On Fri, 28 Sep 2001, Andrea Arcangeli wrote:
> some comment after reading your softirq-2.4.10-A7.
> > - softirq handling can now be restarted N times within do_softirq(), if a
> > softirq gets reactivated while it's being handled.
> is this really necessary after introducing the unwakeup logic? What do
> you get if you allow at max 1 softirq pass as before?
yes, of course it's necessery. The reason is really simple: softirqs have
a natural ordering, and if we are handling softirq #2, while softirq #1
gets reactivated, nothing will process softirq #1 if we do only a single
loop. I explained this in full detail during my previous softirq patch a
few months ago. The unwakeup logic only reverts the wakeup of ksoftirqd,
it will not magically process pending softirqs! I explained all these
effects in detail when i wrote the first softirq-looping patch, and when
you originally came up with ksoftirqd.
(Even with just a single softirq activated, if we are just on the way out
of handing softirqs (the first and last time) at the syscall level, and a
hardirq comes in that activates this softirq, then there is nothing that
will process the softirq: 1) the hardirq's own handling of softirqs is
inhibed due to the softirq-atomic section within do_softirq() 2) this loop
will not process the new work since it's on the way out.)
basically the problem is that there is a big 'gap' between the activation
of softirqs, and the time when ksoftirqd starts running. There are a
number of mechanisms within the networking stack that are quite
timing-sensitive. And generally, if there is work A and work B that are
related, and we've executed work A (the hardware interrupt), then it's
almost always the best idea to execute work B as soon as possible. Any
'delaying' of work B should only be done for non-performance reasons:
eg. fairness in this case. Now it's MAX_SOFTIRQ_RESTART that balances
performance against fairness. (in most kernel subsystems we almost always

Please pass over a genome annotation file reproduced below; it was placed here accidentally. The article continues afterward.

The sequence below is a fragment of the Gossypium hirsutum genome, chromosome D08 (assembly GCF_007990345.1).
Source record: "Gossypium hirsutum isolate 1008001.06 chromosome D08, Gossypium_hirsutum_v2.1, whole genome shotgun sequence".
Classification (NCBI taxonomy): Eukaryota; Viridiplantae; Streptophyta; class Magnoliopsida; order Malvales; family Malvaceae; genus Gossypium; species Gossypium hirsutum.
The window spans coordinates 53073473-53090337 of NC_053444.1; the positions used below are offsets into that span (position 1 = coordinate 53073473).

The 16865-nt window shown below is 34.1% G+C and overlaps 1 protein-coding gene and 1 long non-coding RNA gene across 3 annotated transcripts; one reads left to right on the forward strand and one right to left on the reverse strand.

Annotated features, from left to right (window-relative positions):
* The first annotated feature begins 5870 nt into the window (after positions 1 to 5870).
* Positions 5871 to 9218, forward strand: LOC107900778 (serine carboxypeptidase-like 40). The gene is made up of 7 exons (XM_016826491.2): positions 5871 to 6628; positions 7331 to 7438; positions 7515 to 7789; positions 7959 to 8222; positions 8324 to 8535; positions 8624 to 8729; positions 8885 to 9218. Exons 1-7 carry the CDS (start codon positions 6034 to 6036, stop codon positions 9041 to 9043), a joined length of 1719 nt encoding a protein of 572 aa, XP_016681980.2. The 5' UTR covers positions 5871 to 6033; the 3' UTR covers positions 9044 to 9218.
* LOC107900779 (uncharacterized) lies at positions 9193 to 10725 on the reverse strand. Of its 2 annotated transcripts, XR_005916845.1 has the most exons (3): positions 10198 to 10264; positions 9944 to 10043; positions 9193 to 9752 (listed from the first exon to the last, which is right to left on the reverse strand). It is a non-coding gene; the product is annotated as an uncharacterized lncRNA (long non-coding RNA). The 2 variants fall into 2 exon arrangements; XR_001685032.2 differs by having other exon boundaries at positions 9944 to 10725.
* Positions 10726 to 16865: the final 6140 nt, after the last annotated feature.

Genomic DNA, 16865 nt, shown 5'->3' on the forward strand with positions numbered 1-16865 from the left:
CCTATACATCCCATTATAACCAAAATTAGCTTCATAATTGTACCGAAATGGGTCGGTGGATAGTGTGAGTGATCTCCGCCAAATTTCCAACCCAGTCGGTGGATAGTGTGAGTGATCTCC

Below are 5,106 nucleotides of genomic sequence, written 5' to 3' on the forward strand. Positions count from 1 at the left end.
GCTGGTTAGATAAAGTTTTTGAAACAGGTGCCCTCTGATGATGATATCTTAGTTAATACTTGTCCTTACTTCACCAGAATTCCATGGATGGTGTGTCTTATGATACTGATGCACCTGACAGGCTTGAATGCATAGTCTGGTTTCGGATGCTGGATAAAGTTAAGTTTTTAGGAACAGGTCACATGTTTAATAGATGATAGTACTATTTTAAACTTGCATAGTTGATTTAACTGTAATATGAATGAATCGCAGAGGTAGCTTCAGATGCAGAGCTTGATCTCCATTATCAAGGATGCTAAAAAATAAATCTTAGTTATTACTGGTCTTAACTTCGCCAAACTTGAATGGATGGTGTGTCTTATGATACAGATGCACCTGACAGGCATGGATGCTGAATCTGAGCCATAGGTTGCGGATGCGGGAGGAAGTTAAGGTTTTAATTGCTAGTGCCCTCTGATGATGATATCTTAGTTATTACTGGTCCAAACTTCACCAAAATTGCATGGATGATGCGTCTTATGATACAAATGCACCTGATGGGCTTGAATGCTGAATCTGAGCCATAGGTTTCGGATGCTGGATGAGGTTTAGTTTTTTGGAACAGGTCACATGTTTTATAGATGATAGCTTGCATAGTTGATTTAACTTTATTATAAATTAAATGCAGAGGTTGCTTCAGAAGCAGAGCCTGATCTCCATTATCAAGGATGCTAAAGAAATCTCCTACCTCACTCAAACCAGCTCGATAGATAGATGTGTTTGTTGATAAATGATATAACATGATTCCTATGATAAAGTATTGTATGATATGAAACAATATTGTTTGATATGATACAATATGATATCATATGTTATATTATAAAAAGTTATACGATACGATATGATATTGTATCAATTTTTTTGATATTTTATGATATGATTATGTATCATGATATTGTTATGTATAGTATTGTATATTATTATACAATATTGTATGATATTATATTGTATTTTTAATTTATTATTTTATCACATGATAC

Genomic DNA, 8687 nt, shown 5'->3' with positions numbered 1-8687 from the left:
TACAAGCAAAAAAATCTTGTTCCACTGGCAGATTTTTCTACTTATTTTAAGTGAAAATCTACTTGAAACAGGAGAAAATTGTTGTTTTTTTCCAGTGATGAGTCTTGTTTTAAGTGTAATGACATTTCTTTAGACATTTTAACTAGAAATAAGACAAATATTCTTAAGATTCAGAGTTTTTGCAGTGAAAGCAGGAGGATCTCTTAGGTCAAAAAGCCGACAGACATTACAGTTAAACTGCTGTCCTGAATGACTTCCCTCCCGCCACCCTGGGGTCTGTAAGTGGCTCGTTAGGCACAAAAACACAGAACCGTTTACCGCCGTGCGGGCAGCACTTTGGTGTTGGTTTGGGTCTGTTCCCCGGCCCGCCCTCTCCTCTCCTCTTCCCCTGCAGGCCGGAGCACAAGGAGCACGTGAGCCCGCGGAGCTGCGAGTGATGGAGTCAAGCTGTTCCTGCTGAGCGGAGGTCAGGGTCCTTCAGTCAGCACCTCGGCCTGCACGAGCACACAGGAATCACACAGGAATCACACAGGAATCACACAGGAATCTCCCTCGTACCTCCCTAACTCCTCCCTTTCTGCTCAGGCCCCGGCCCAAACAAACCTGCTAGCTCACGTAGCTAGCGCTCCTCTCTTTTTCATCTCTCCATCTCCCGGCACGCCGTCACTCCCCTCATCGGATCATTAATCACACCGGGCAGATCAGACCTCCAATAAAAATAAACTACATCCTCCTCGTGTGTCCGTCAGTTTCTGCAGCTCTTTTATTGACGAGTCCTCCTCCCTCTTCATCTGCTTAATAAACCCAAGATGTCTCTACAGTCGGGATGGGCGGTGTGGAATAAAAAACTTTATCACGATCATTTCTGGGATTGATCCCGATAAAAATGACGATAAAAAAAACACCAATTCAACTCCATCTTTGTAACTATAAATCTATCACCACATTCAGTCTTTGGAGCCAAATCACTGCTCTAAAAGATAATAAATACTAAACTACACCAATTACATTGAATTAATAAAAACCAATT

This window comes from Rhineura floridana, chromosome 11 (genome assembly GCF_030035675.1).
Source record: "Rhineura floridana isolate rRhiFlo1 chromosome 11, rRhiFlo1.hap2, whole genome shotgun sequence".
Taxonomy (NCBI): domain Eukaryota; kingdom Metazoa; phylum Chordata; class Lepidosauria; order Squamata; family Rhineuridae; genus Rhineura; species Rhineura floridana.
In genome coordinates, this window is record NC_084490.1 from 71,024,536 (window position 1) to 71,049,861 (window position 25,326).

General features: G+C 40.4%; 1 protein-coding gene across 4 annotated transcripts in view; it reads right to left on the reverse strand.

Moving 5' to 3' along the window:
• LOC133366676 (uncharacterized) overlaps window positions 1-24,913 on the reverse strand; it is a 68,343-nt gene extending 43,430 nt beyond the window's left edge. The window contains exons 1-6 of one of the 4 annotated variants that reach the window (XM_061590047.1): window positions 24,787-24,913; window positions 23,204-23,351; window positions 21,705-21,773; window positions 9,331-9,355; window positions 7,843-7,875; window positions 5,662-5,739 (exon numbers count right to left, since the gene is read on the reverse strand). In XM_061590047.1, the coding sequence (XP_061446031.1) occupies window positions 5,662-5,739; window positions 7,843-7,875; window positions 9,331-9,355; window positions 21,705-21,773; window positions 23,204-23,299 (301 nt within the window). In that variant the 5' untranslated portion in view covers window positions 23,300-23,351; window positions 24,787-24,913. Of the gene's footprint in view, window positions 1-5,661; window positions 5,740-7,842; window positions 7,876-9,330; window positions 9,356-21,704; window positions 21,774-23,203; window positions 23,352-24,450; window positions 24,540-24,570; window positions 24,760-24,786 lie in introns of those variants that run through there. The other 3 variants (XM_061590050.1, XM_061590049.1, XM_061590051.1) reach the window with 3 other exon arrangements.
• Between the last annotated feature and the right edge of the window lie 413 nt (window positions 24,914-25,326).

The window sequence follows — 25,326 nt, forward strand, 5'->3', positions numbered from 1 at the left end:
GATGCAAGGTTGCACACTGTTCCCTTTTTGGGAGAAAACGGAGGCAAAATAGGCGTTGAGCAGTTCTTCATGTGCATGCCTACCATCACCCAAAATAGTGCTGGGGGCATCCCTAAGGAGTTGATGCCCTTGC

give preference to performance over fairness - without ignoring fairness
there is also another bad side-effect of ksoftirqd as well: if it's
relatively inactive for some time then it will 'collect' current->counter
scheduler ticks, basically boosting its performance way above that of the
intended ->nice = 19. It will then often 'suck' softirq handling to
itself, due to its more agressive scheduling position. To combat this
effect, i've modified ksoftirq to do:
if (current->counter > 1)
current->counter = 1;
(this is a tiny bit racy wrt. the timer interrupt, but it's harmless.)
the current form of softirqs were designed by Alexey and David for the
purposes high-performance networking, as part of the 'softnet' effort.
Networking remains the biggest user of softirqs - while there are a few
cases of high-frequency tasklet uses, generally it's the network stack's
TX_SOFTIRQ and RX_SOFTIRQ workload that we care about most - and tasklets.
(see the tasklet fixes in the patch.) Via TX-completion-IRQ capable cards,
there can be a constant and separate TX and RX softirq workload added.
especially under high loads, the work done in the 'later' net-softirq,
NET_RX_SOFTIRQ can mount up, and thus the amount of pending work within
NET_TX_SOFTIRQ can mount up. Furthermore, there is a mechanizm within both
the tx and rx softirq that can break out of softirq handling before all
work has been handled: if a jiffy (10 msecs) has passed, or if we have
processed more than netdev_max_backlog (default: 300) packets.
there are a number of other options i experimented with:
- handling softirqs in schedule(), before runqueue_lock is taken, in a
softirq- and irq- atomic way, unless ->need_resched is set. This was
done in earlier kernels, and might be a good idea to do again =>
especially with unwakeup(). The downside is extra cost within
- tuning the amount of work within the tx/rx handlers, both increasing
and decreasing the amount of packets. Decreasing the amount of work has
the effect of decreasing the latency of processing RX-triggered TX
events (such as ACK), and generally handling TX/RX events more
smoothly, but it also has the effect of increasing the cache footprint.
- exchanging the order of tx and rx softirqs.
- using jiffies within do_softirq() to make sure it does not execute for
more than 10-20 msecs.
- feeding back a 'work left' integer through the ->action functions to
do_softirq() - who can then do decisions which softirq to restart.
(basically a mini softirq scheduler.)
this later one looked pretty powerful because it provides more information
ot the generic layer - but it's something i think might be too intrusive
for 2.4. For now, the simplest and most effective method of all was the
- i've done one more refinement to the current patch: do_softirq() now
checks current->need_resched and it will break out of softirq processing
if it's 1. Note that do_softirq() is a rare function which *must not* do
'!current->need_resched': poll_idle() uses need_resched == -1 as a
special value. (but normally irq-level code does not check
->need_resched so this is a special case). This prevent irqs that hit
the idle-poll task to do normal softirq processing - and not break out
after one loop.
i've attached the softirq-2.4.10-B2 that has your TASK_RUNNING suggestion,
Oleg's fixes and this change included.
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